How to Optimize your Tutor Bio

optimize tutor bio studygate

The YouTube videos of Pewdiepie, Casey Niestat, and elrubiusOMG are your curriculum for this crash course on how to optimize your tutor bio!

Disclaimer: those videos have nothing to do with education.

Instead, these YouTubers teach us the one thing that students find most engaging: tight communication. Perhaps not so coincidentally, that’s what matters most in a highly competitive tutoring environment.

Have you watched at least parts of those videos yet? Now is the time to watch before reading further.

There are two big takeaways:

  1. The content is to the point, within seconds. Viral videos have 0% wasted time in empty space.
  2. Each YouTuber focuses on 1 theme in 1 video before exploring it in depth.

Everyone already knows students have grown up with the Internet. This means that they have extremely sensitive bullshit filters, way more sensitive than previous generations of students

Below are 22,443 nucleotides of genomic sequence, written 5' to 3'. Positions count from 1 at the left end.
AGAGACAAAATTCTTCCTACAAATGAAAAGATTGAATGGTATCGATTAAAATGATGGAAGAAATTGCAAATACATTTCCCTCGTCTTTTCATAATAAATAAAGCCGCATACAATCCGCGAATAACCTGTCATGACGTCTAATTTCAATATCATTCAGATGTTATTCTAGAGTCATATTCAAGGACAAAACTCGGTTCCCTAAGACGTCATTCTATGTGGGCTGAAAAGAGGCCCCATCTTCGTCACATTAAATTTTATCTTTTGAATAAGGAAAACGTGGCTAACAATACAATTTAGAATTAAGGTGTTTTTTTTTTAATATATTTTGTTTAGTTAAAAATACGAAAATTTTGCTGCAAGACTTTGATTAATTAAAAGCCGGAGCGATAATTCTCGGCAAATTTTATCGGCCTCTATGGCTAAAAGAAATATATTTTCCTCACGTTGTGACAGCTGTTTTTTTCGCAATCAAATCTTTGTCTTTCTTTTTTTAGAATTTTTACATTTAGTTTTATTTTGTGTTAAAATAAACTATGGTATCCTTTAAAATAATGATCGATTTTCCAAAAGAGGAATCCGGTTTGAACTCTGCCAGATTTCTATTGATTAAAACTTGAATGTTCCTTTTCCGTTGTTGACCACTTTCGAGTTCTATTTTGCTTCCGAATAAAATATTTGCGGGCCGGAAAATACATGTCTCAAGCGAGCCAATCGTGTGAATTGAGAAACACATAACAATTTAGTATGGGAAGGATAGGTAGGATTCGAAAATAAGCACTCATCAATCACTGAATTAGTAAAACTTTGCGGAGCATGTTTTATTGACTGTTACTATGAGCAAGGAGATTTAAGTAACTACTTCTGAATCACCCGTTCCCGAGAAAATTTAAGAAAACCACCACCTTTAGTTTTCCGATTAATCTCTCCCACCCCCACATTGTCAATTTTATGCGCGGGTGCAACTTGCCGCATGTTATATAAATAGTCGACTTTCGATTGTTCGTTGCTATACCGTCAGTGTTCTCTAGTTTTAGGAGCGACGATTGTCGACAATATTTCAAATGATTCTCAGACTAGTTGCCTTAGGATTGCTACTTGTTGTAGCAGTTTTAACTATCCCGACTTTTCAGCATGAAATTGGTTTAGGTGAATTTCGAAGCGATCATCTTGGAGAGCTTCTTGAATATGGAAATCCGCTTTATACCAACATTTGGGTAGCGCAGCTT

Students can spot spammy content from a mile away, so the golden rule when writing a bio is to be genuine and accurate. Don’t use filler space. Get straight to the point, immediately. Don’t say you are the grand master of all subjects even if you are. To optimize your tutor bio, tell students exactly what you do.

You can stop reading now and get the main point of this blog. If you optimize your tutor bio, you will tell a tight and coherent story about what you can offer students.

If you want to continue, there are a few exercises based on these takeaways to help you you optimize your tutor bio.

What you put into Studygate is what you’ll get out of it

Here are some prewriting steps for making your profile access as many students as possible:

1. Write down three specific things you do really well

Instead of chemistry, write stoichiometry. Instead of programming, write C++ vectors.

2. Now define the value you are going to give students

What age group do you want to help? What service do you want to provide at what speed? What experiences qualify you to provide this?